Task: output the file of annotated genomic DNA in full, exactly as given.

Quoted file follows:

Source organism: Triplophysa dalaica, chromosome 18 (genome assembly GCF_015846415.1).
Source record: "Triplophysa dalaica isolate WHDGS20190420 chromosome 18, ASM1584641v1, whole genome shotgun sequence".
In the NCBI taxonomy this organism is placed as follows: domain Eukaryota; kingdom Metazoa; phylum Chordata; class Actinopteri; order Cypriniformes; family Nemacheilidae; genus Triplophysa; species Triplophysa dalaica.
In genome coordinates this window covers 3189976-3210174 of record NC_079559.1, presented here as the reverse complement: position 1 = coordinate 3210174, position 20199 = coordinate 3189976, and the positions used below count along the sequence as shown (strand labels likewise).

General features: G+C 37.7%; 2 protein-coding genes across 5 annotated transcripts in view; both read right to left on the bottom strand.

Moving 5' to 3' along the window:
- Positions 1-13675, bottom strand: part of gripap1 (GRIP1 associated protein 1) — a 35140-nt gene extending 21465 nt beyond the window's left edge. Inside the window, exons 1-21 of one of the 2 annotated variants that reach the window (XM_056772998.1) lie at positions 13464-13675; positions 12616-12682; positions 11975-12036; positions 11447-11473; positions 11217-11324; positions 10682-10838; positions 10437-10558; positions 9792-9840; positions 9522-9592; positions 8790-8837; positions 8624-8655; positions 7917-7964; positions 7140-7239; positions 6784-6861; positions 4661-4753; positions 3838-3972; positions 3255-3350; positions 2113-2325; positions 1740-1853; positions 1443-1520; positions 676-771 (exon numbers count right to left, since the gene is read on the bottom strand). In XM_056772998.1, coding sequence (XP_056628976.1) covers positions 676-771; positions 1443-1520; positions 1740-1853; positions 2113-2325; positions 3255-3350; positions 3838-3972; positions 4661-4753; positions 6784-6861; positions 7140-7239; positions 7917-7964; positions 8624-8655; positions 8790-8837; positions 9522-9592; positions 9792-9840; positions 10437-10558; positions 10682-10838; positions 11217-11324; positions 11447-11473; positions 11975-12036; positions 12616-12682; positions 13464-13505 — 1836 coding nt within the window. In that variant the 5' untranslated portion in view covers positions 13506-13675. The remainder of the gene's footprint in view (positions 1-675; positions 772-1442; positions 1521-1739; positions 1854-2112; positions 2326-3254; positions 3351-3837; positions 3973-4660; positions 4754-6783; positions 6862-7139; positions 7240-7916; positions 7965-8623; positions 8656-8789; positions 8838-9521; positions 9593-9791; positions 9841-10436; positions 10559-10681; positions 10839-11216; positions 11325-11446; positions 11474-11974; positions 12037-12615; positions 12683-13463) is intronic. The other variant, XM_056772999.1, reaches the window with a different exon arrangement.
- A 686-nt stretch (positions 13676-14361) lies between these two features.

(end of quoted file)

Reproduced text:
Source organism: Triplophysa dalaica, chromosome 18 (genome assembly GCF_015846415.1).
Source record: "Triplophysa dalaica isolate WHDGS20190420 chromosome 18, ASM1584641v1, whole genome shotgun sequence".
In the NCBI taxonomy this organism is placed as follows: domain Eukaryota; kingdom Metazoa; phylum Chordata; class Actinopteri; order Cypriniformes; family Nemacheilidae; genus Triplophysa; species Triplophysa dalaica.
In genome coordinates this window covers 3189976-3210174 of record NC_079559.1, presented here as the reverse complement: position 1 = coordinate 3210174, position 20199 = coordinate 3189976, and the positions used below count along the sequence as shown (strand labels likewise).

General features: G+C 37.7%; 2 protein-coding genes across 5 annotated transcripts in view; both read right to left on the bottom strand.

Moving 5' to 3' along the window:
- Positions 1-13675, bottom strand: part of gripap1 (GRIP1 associated protein 1) — a 35140-nt gene extending 21465 nt beyond the window's left edge. Inside the window, exons 1-21 of one of the 2 annotated variants that reach the window (XM_056772998.1) lie at positions 13464-13675; positions 12616-12682; positions 11975-12036; positions 11447-11473; positions 11217-11324; positions 10682-10838; positions 10437-10558; positions 9792-9840; positions 9522-9592; positions 8790-8837; positions 8624-8655; positions 7917-7964; positions 7140-7239; positions 6784-6861; positions 4661-4753; positions 3838-3972; positions 3255-3350; positions 2113-2325; positions 1740-1853; positions 1443-1520; positions 676-771 (exon numbers count right to left, since the gene is read on the bottom strand). In XM_056772998.1, coding sequence (XP_056628976.1) covers positions 676-771; positions 1443-1520; positions 1740-1853; positions 2113-2325; positions 3255-3350; positions 3838-3972; positions 4661-4753; positions 6784-6861; positions 7140-7239; positions 7917-7964; positions 8624-8655; positions 8790-8837; positions 9522-9592; positions 9792-9840; positions 10437-10558; positions 10682-10838; positions 11217-11324; positions 11447-11473; positions 11975-12036; positions 12616-12682; positions 13464-13505 — 1836 coding nt within the window. In that variant the 5' untranslated portion in view covers positions 13506-13675. The remainder of the gene's footprint in view (positions 1-675; positions 772-1442; positions 1521-1739; positions 1854-2112; positions 2326-3254; positions 3351-3837; positions 3973-4660; positions 4754-6783; positions 6862-7139; positions 7240-7916; positions 7965-8623; positions 8656-8789; positions 8838-9521; positions 9593-9791; positions 9841-10436; positions 10559-10681; positions 10839-11216; positions 11325-11446; positions 11474-11974; positions 12037-12615; positions 12683-13463) is intronic. The other variant, XM_056772999.1, reaches the window with a different exon arrangement.
- A 686-nt stretch (positions 13676-14361) lies between these two features.